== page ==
It reminds me that when I am driving my "SUV's with snow tires" -- my oh-so-brilliant children (dare I say, "special snowflakes"..?) -- that I should likewise take the time to both enjoy the journey and make sure that my passage in the world is a positive experience for others, as well.


Wednesday, February 4, 2015

JDAM - Bat Mitzvah Inclusion

Although the details are not specified in the article, I am pretty sure that this is a kid in my congregation:


There is certainly much more to do, but it is good to see earnest effort and collaboration to make such progress happen.


Monday, February 2, 2015

JDAM - Inaction

Jews are often the "canary in the coalmine".  Regimes which oppress the Jews with no opposition frequently proceed to expand the oppression to other groups.  All too often, those other groups ignore this trend until it is too late.  Because of this, Jews tend to be more aware of social injustice are frequently at the forefront of organizations and movements which resist it.

This blog post connects the experience of German gentiles during the Holocaust to the general human tendency to ignore suffering until it hits close to home.   Like Jews, people with disabilities are often easy targets for marginalization and oppression.  Are we going to pretend we can't hear the train?

Sunday, January 18, 2015

Calling out ableism

In the course of conversations, I occasionally get the opportunity to call out examples of casual able-ism.  Usually, when this happens, the other person will apologize and move on.  Yay!

In a recent conversation on Facebook, however, I came across someone who described a public personality as:

I just think he doesn't care one way or the other. He goes with whatever way the wind blows. Frankly, I think he is somewhere on the spectrum.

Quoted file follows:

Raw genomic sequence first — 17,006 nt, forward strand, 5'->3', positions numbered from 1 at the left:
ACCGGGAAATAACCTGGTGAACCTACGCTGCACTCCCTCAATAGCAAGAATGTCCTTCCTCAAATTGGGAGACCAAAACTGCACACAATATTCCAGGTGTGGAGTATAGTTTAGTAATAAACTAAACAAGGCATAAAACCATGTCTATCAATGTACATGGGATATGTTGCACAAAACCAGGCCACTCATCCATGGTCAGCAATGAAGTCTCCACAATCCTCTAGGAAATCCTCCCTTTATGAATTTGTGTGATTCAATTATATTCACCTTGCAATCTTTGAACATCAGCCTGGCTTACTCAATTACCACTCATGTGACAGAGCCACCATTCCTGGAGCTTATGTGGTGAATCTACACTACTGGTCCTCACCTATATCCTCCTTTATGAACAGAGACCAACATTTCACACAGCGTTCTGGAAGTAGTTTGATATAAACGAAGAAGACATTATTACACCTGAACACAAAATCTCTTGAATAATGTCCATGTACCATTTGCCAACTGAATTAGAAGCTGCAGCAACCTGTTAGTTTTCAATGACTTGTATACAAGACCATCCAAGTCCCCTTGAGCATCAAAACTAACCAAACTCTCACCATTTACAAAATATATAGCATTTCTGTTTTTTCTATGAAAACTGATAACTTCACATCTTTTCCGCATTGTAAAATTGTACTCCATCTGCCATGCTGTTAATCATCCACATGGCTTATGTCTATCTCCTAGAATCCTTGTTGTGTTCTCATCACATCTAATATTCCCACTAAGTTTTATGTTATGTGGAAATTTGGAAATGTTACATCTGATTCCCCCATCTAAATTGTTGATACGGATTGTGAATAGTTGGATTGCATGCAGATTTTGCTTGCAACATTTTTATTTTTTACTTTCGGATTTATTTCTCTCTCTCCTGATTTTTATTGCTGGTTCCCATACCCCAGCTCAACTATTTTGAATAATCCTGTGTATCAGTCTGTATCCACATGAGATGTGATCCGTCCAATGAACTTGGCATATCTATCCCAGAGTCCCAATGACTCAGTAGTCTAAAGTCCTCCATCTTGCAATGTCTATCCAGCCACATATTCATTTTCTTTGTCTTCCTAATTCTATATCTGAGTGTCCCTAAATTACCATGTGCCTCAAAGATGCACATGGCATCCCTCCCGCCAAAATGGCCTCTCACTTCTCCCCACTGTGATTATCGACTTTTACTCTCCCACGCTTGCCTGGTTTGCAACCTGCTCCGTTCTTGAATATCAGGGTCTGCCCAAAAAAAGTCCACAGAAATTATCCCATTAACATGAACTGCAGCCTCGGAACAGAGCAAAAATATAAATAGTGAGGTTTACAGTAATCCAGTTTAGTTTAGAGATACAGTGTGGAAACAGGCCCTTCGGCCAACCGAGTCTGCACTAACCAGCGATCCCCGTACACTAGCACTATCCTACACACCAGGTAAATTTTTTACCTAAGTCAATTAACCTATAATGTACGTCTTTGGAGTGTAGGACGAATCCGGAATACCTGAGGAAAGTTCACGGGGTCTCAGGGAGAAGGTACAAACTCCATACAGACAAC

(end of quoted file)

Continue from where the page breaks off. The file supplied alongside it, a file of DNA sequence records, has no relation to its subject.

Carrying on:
To which I responded:

Why did you use "on the spectrum" as a slur..?

The response showed a lack of understanding as to what I meant:

I didn't. I used it quite seriously. He seems disconnected. His affect is off. Galit, I am disturbed you drew the wrong conclusion about me.

So I explained:

Autism and ASD are not equivalent to apathy ("I just think he doesn't care one way or the other.") Nor do people on the spectrum typically "go with whatever way the wind blows."

Now the other person got really upset:

Galit, you know nothing about me and you are making slurs against ME. Go away.

Whoa!  Did I say anything that warranted that?  Did I say anything about the person I was conversing with?  Well, I tried to calm things down:

 I didn't claim to know anything about you, nor did I slur you. I do know something about autism. I understand that you might have made the statement you did out of a common misconception about the nature of autism. I am sorry if I touched a raw nerve for you with my comments. There is much prejudice around disability, even today, and I try to point it out when I see it come up in casual conversation. I don't want to hijack the thread, that's not what it is about. Peace.

Alas, peace was not to be had:

Galit, you lectured me. You made assumptions about me. And you are still doing so. Please go away.


Was I off base?  What do you think was going on?
(Obviously, I did not persist at this point, as any further attempts seemed pointless.)